Elizabeth May believes in a green wave

Elizabeth May croit en une vague verte

The leader of the green Party of Canada, Elizabeth May, believes that his party could cause a surprise in the next federal election, envisaging even a “green wave”, which could resemble the orange wave that had propelled the NDP of Jack Layton in the benches of the official opposition in 2011.

“I’m confident out of the next election with a good caucus of deputies at my side,” said Mrs. May, in an interview with The Sun. In Quebec city, she met her supporters at the local brewery, The Koriganne. “Everyone had been surprised by the success of Mr. Layton in 2011. Me, I think that this year, a green wave is possible. Absolutely!”

“I have no concern because there is no personality polarizing as Stephen Harper this year, many are disappointed in the broken promises of Trudeau, that the people’s Party of Maxime Bernier will split the right, and the NDP has lost a lot of support,” she continued, adding that the scores, in the elections of 2015, gave the green Party in a strong position up until the last week before the election.

“At the last minute, several electors who had pledged to vote green voted liberal out of fear that Mr. Harper remains in power. It is a strategy that has been effective for the liberals and the NDP are telling voters not to vote green,” said Ms. May, who believes that his party lost up to half of its support in this last week before the vote.

“Currently, we have the wind in the sails. Our funding is good, we have the investitures challenged,” says the one who expects not to be alone of his party in Ottawa next fall. It must be said that the green Party is more represented in the provincial legislature. “The Greens have the balance of power in British Columbia, three members of the New Brunswick, two in Prince Edward island and one in Ontario. The most recent polls place us even to the door of power to the Île-du-Prince-Édouard,” said Ms. May.

In Quebec

The leader of the green Party of Canada is, however, aware that the slope will be more difficult to move up in Quebec, where the green Party do not harvest for only 1,68% of the votes at the provincial level. “I believe that the popularity of the Bloc québécois and the NDP we had harmed in the past, but Quebecers are a people green and eco-friendly, then I believe it is our time,” she continued, seeing in support for Québec solidaire, and even the Coalition avenir Québec, an encouraging factor for his party.

“We’re closer to Québec solidaire, but, even if we don’t have the same values as the CAQ, it’s good to see that Quebecers are ready for something new. The liberal Party, the conservative Party and the NDP are not the party of the future. This is why we need to elect mps green!”, she argues.

Not a single cause

Ms. May takes good care of remember that the green Party is not the party of the environmental cause. “Don’t forget that we are the first party that proposed to legalize gay marriage, legalize cannabis, to implement a drug coverage universal, and the first to propose the formula of the guaranteed minimum income! Many of the parties we borrow our ideas, but we, as Greens, our responsibility is to have innovative ideas. This is not enough for us to repeat the same old ideas.”

In spite of everything, Elizabeth identifies, of course, the record of climate change as the greatest challenge for Canadians. “It is necessary for Canada to take leadership in the world in terms of reduction of greenhouse gas emissions. The targets of Mr. Trudeau are the same as Mr. Harper. The aim should be the target of the intergovernmental panel on climate change (IPCC). And Canada should do with the fossil energy that he has made with asbestos, that is to say, get rid of it.”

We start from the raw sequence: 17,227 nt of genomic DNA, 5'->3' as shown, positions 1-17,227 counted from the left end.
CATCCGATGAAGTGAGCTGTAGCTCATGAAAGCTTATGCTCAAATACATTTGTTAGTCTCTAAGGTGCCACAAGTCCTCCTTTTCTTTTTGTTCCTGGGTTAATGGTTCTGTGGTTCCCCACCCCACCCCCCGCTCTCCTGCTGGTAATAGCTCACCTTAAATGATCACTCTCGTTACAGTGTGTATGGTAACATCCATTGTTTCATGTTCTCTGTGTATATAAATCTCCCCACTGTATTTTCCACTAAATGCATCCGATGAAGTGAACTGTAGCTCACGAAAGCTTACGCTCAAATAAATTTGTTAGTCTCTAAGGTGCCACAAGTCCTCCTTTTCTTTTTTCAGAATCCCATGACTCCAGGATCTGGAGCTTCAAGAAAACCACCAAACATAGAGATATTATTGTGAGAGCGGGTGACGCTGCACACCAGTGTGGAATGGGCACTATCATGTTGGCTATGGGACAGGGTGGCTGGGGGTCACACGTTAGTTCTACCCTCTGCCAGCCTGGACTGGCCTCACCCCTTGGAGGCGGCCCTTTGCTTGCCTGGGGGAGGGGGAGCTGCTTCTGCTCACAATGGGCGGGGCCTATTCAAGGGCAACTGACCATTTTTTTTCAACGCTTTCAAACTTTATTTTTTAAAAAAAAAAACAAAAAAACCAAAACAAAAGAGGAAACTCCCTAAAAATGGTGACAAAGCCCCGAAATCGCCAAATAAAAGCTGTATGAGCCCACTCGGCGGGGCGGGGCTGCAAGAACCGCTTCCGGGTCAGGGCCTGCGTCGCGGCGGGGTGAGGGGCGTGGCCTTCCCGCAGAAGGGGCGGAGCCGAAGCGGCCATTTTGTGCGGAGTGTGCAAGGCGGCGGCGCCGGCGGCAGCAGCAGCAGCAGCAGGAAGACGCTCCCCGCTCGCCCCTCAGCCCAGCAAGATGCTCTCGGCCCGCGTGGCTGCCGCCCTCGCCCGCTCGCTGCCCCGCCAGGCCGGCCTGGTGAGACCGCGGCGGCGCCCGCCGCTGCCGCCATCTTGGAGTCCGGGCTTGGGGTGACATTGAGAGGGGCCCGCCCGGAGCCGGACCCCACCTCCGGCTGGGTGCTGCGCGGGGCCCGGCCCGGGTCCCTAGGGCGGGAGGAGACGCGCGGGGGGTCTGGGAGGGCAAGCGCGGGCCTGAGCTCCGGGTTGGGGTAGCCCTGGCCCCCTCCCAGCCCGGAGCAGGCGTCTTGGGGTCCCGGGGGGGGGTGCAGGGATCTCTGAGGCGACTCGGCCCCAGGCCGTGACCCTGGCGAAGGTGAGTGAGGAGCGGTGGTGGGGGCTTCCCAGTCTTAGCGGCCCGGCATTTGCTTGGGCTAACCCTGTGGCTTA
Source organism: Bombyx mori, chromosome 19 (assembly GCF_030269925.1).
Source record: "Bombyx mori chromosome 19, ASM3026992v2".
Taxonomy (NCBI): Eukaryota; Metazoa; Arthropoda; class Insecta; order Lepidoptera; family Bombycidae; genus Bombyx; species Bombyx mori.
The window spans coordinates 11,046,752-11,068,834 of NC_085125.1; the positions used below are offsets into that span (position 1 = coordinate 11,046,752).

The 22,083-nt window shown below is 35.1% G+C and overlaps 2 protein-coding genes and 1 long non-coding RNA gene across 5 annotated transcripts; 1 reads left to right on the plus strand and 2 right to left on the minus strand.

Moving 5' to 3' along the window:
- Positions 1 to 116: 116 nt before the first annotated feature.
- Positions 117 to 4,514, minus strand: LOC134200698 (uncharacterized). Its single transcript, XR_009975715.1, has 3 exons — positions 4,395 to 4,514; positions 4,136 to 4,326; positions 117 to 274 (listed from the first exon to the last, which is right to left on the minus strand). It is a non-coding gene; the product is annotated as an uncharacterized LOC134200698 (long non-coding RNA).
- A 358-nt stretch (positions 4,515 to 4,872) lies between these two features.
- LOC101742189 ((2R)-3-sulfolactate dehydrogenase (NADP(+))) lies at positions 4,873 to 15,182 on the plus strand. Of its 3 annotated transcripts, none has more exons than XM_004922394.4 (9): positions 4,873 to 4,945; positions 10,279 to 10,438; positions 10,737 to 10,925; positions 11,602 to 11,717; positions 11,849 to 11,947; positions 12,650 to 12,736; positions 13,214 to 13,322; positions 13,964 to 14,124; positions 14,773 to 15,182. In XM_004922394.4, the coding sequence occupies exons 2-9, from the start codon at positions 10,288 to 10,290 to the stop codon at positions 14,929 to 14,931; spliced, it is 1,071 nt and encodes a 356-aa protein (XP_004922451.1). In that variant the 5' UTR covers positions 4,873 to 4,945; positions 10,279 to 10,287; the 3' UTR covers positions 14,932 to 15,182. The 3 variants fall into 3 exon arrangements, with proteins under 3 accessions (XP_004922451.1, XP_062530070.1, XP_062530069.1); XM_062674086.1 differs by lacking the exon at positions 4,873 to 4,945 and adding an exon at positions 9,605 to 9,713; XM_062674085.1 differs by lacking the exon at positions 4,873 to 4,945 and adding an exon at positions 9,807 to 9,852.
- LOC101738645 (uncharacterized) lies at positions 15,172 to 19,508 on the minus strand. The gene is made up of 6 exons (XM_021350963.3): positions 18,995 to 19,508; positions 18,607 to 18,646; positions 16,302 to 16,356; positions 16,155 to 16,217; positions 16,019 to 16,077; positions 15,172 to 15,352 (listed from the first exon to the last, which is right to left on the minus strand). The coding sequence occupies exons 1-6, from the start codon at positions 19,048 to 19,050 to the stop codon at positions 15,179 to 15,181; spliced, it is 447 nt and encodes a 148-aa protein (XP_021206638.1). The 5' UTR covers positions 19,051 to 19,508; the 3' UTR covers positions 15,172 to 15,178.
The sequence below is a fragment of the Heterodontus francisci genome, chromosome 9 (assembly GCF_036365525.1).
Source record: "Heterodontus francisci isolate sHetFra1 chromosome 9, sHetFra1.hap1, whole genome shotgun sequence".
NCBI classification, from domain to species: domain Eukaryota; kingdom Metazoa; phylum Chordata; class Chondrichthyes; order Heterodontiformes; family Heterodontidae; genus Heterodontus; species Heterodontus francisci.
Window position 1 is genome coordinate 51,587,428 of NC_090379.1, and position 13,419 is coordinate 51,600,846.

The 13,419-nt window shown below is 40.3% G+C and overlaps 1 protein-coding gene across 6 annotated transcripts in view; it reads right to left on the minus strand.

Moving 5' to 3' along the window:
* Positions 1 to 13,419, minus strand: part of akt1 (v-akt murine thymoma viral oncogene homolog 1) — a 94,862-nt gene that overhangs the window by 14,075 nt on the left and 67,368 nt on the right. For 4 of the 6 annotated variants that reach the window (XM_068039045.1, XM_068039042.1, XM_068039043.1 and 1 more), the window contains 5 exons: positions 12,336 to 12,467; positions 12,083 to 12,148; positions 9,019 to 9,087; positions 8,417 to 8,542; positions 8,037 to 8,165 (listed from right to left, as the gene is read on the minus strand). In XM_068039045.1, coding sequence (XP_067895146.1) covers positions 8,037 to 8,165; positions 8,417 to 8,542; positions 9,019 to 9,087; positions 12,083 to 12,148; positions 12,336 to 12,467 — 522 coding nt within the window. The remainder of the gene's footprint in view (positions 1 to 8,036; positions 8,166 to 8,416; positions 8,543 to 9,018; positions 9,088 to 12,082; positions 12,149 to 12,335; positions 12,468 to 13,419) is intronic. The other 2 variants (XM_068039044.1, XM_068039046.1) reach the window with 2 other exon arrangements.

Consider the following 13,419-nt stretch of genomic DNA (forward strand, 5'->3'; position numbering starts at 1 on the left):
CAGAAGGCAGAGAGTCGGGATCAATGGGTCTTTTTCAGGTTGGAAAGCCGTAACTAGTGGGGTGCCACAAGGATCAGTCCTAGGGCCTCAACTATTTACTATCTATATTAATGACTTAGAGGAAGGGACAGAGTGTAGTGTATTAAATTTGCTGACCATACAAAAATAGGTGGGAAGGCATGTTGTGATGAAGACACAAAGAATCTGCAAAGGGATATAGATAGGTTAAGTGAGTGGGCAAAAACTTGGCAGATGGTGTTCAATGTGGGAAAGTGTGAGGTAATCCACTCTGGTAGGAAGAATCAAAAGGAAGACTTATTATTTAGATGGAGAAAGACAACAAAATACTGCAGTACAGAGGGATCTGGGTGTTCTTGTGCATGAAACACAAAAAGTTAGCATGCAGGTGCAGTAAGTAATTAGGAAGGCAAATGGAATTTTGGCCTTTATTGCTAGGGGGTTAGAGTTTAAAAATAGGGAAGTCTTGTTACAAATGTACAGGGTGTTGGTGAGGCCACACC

The green Party has established the ambitious target of eliminating the cars that ran on gasoline for a car fleet fully electric by 2030. “The canadian government, which is the biggest buyer, is expected to lead by example. If he bought that electric cars, it would make a difference on the price!”

Elizabeth May is also a supporter of a balanced budget. “We don’t like the idea of a deficit that grows larger each year, but we are not in favour of cuts in government programs. It is necessary to live within our ecological limits and economic. It is for this reason that we favor an increase in taxes on the profits of large global companies and a tax increase of the richest taxpayers,” she concludes.



After that Elizabeth May has announced on 27 November, his engagement with her husband, John Kidder, the couple convolera fair wedding on Monday 22 April. The choice of the date is not trivial for these two environmental activists for a long time since it is Earth Day.

“Yes, it is true, we’re getting married on April 22 in Victoria,” said the politician in an interview with The Sun. John Kidder, who is the brother of the deceased actress Margot Kidder (Lois Lane of the film “Superman” of the years ’70 and ’80) was accompanied by Ms. May on her tour of Québec as it does also elsewhere in Canada.

Aged 71 years, Mr. Kidder has a farm of hops and is one of the founders of the green Party of British Columbia. He had been a candidate of the liberal Party of Canada in 2011 in the riding of Okanagan-Coquihalla, and for the green Party of British Columbia in 2013 in the riding of Fraser-Nicola. It is also there that he met his future wife, who had went to give him a helping hand in his campaign. It is, however, that the fall of last year that the two began dating.

Elizabeth May has already a daughter from a previous union with Ian Burton. Victoria Cate May Burton had also been a green Party candidate in Berthier-Maskinongé in 2015, while it had lost against the new democrat mp outbound Ruth-Ellen Brosseau.

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